A continuation of Zemoga’s week-long guide to helping industry giants go digital.
By Briana Campbell (@MsMatchGirl)
OK. Admit it. If you’re not streaming all your television shows online, you’re DVRing them so that you can fast forward through the commercials.
But there was a time that television commercials were what drove the conversation, branding and, ultimately, sales. They had their big debut during the Superbowl and were aired ad infinitum until something new and better came along. And, while people still put a lot of time and money into coming up with a good television commercial, can any of them really compare to Apple’s amazing 1984 Macintosh commercial?
The answer? The answer is maybe.
Between 2001 and 2002, BMW worked with actor Clive Owen and several respected directors (John Woo, Ang Lee and Tony Scott, amongst others) to produce “The Hire”, which might have been the first commercial that could be considered “advertainment.” It featured a sexy story, sexy actors and, of course, super sexy BMW cars.
With more and more people spending more and more time sourcing their entertainment online, advertising companies need to look to the internet as a way to spread their message. When done well, it will go viral – not only will the marketer gain notoriety for that kick-a$$ campaign, but the product will stay with people, long after the commercial is over.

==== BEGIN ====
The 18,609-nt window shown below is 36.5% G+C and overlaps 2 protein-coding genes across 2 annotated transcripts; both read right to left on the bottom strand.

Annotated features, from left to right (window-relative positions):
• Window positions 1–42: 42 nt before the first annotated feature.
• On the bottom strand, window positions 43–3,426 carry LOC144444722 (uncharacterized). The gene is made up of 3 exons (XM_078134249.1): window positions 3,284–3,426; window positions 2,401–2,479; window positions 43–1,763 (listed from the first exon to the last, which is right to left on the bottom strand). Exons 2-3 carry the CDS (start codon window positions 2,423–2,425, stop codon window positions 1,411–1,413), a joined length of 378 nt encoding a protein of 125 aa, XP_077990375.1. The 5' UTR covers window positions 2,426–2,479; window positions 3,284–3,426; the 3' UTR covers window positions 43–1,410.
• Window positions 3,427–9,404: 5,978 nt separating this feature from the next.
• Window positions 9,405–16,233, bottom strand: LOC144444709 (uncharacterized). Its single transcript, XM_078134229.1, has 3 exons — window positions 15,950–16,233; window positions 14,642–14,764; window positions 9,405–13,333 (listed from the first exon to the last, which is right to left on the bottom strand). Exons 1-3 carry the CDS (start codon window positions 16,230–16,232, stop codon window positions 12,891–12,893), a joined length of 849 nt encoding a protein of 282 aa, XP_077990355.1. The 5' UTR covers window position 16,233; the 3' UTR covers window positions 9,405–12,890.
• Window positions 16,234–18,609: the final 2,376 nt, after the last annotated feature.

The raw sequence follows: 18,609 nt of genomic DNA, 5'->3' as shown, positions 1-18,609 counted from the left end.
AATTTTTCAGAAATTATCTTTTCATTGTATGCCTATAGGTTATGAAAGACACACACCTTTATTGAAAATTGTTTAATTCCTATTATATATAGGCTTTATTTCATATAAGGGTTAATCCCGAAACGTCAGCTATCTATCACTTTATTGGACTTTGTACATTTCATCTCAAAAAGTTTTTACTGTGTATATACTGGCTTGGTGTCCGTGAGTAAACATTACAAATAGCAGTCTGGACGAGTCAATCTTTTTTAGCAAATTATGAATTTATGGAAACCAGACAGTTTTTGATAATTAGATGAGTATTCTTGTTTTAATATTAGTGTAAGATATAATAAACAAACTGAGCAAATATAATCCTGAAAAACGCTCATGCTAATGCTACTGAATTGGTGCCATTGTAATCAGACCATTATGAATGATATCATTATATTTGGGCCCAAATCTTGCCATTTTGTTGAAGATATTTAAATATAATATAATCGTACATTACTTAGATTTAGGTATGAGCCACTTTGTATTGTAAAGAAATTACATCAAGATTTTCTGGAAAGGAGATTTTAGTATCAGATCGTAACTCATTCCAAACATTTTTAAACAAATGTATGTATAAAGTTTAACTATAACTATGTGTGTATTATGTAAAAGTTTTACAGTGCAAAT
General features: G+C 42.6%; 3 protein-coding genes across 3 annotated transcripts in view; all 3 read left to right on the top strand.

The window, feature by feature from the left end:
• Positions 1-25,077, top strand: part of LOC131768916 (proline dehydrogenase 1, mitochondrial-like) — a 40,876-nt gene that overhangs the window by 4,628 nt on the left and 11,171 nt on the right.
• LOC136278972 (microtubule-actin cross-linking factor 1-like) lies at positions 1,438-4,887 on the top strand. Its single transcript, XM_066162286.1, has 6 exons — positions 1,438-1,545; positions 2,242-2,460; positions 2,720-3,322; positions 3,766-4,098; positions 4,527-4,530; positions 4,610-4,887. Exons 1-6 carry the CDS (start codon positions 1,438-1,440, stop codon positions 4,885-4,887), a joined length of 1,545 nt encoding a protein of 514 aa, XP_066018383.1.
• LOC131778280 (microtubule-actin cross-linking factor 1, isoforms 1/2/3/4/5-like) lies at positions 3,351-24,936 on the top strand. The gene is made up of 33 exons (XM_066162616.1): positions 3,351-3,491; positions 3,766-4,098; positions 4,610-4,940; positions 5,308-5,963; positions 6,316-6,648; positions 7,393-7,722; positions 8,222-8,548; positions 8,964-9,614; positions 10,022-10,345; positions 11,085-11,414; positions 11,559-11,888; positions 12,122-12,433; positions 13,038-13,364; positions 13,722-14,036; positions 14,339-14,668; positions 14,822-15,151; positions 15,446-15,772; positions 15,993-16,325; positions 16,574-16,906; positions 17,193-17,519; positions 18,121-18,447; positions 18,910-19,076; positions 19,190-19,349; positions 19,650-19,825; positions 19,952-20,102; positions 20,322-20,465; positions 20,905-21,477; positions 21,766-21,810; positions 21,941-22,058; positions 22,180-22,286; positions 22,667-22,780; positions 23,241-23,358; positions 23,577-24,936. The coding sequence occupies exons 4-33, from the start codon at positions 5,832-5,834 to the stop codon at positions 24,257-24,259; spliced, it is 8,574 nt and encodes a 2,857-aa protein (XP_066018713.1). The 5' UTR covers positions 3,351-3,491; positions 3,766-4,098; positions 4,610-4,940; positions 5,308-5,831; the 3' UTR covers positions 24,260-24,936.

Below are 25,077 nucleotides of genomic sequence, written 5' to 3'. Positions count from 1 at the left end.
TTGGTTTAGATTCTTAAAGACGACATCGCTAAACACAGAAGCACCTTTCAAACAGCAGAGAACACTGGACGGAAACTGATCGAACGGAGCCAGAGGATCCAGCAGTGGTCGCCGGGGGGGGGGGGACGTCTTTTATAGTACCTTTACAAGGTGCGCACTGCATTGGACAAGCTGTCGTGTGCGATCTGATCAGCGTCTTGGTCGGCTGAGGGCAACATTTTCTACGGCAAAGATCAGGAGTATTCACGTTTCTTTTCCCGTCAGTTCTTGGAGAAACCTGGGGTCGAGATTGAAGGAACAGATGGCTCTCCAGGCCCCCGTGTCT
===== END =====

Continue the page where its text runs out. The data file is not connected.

Recently, in preparation for the third installment in the Toy Story movie series, Pixar created a YouTube station filled with 1980s television commercials. The kind that aired during Saturday morning cartoons and shows like Kids Incorporated and You Can’t Do That On Television. It was filled with ads for Mattel and Hasbro products, toys I remember owning and toys I remember lusting for: Strawberry Shortcake and Inchworm and Speak’n’Spell and Lots-o’-Huggin’-Bear. Here’s the thing – there is no such bear as Lots-o’-Huggin’-Bear. He’s a new character in the Toy Story saga. But the commercial is grainy, looking like it was taped on a VCR, from a TV with rabbit ears. It fits perfectly with all the rest, seeming so real that you almost remember having or, at the very least, wanting one of these very special bears.
This was a smart move on Pixar’s part. A very smart move. They get how ads are working right now. They get that if they made a commercial that was not only retro, but tugged at the 80s nostalgia that everyone seems to be feeling right now, and linked it together with familiar tag lines like “Mikey likes it” and “Move over bacon, make room for Sizzlean” that they would have to do little more than that. Social networking sites would do the rest. One share on Facebook or a link e-mailed to a handful of friends will quickly (and easily) lead to hundreds of thousands of views. And when it was finally revealed that the ad was a phony and it was a lead-in to a new Toy Story movie, there would be a lot of buzz. And there was.
There is a lot of talk right now about how the future of television is happening online. The future of advertisements won’t follow. It’s already leading the way.
What do you think? Share your favorite viral ad campaigns in the comments section below.